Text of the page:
We spoke with Brandon a few weeks back about his experience at RW, how he uncovered his strengths and skills while he was with us, and where he is now. One strength (of many) stood out the most—his perseverance. Jasmine Thomas, RW’s Financial Capabilities Coordinator, worked closely with Brandon when he was in training. “He never let things that had a negative impact on him hold him back,” she said. And when we asked how he discovered that strength, he responded simply: “I’ve been on my own since I was 15.”
Overcoming All Odds
Brandon got to know RW while he was in the READI Chicago program at Heartland Alliance. “READI helped me a lot,” he said. The program aims to reverse the decades of disinvestment in communities of color by working with men who have been impacted by gun violence or were involved in gangs. “I learned about my attitude and my behaviors, how to manage my emotions.” READI also helped him get a job in a warehouse.
A graduate of RW came to one of his sessions at READI to talk about the construction trades, and he was curious. “He said how much he was making on the job, and I got really excited. They never talked about the trades when I was in school. I wish I knew about them a long time ago.”
But he had another hurdle to overcome before joining our training. One day, he was walking to the store with his young son. Out of nowhere, he was shot—in his head and his leg. “It was a mistaken identity. I had seven surgeries and they almost had to amputate my leg.” But he drew on his perseverance yet again and overcame all odds. “I was tired of being around people who didn’t want to succeed, so I did something.” he said.
Payment in Knowledge
When he joined the program at RW, he admits—as he chuckled—that he was in it for the salary. He learned all about basic construction fundamentals, safety, and how to use tools, along with how to handle conflict on the job site and communicate the right way with bosses. He quickly realized just how powerful the program could be even beyond the hands-on skills. ”The training program is about more than construction. They helped me with financial stuff, they really cared about what was going on in my life.” That openness takes courage, and Jasmine pointed out that he “was always honest with his life and where he wanted to go.” Perhaps most importantly for Brandon, though, was that “they saw something in me that I didn’t even see in myself. They changed my life.”
That’s not to say that the program isn’t tough—It’s hard work. “You can’t be late, you can’t do drugs. They don’t pay you money to attend the program,” he pointed out. “But they pay you in knowledge.” He also found his first employer while in the program. “I met the team from McHugh Construction when they came out to the workshop to show us how to pour concrete.” He showed up and showed out that day, and the entire McHugh team was impressed. “I didn’t know anything about construction before I came to RW, but I didn’t miss a single day of training, and I learned a lot.” He landed a job with them in December of 2019.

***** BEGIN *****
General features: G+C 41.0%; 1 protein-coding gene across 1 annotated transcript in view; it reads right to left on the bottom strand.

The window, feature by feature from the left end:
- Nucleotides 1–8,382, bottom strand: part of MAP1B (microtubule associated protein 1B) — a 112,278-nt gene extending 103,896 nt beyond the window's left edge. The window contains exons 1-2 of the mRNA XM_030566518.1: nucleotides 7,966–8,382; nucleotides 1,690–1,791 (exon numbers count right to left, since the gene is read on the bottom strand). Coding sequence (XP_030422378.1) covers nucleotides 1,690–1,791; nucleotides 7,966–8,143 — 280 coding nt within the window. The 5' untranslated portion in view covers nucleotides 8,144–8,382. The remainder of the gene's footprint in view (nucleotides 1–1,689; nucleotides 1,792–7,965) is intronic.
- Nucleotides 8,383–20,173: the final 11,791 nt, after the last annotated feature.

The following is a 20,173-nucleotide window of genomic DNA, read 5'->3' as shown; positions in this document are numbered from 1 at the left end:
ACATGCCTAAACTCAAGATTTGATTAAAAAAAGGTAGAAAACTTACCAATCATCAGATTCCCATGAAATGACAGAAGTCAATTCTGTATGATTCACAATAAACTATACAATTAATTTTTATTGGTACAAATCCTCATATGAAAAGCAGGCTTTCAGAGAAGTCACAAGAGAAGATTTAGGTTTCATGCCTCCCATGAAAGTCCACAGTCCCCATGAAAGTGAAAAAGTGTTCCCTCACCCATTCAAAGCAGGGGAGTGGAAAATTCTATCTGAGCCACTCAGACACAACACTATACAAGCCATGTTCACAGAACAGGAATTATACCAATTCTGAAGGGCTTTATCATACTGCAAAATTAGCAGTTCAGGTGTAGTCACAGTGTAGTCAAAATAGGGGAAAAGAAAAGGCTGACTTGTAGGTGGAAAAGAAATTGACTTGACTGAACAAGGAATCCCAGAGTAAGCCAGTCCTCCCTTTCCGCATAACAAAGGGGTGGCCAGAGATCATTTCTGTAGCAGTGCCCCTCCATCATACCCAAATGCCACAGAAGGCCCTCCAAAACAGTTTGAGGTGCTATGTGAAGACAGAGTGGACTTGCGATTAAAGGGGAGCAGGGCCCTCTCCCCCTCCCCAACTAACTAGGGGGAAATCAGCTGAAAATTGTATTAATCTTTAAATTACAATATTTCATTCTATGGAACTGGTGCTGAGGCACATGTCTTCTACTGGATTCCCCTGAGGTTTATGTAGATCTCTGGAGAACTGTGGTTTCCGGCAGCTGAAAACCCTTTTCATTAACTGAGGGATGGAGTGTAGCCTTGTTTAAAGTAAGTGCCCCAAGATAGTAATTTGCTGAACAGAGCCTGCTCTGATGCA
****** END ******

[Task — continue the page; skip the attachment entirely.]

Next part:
Seeing Something Through
Fast-forward to today. Brandon is working for Power Construction on the site at 1400 West Randolph, in the loop. “There are 25 stories!” We had to ask if he worked all the way at the top. “Yeah, I’m way up there.” He works with a crew of 10 guys, building out decking and the framing needed to pour concrete. “I’m the youngest guy on the crew. They give me a lot of s**t about it, too,” he laughs. But it’s all out of love. “I learn something new from each of them because they all have different ways of doing the same thing. And they like teaching me because I learn fast.” His work ethic is apparent through the phone, so it’s not shocking to hear that his managers were dazzled by him, too. “I started out making $20 an hour during my first year, but I got a pretty decent pay increase!” And he’s part of Local 1, the carpenter’s union, thanks in part to McHugh’s sponsorship of him.
“I love working in construction because I can see something through from start to finish,” Brandon said. And he really likes being able to show his son, who is now seven years old, what he does each day. “I drove him by my job site last week, and I told him “I built that!” They play with his tools when he’s at home, and he even facetimes with him at work to give him a tour and introduce him to his crew.
It was abundantly clear to the team why Brandon worked so hard while he was at RW. “Being a good father is his number one priority,” said Jasmine. “Every goal he created for himself had his son in mind.” Brandon shared that it’s tough being a single dad, but his son motivates him. “I tell him why I go to work every single day. I want him to have what I never did.”
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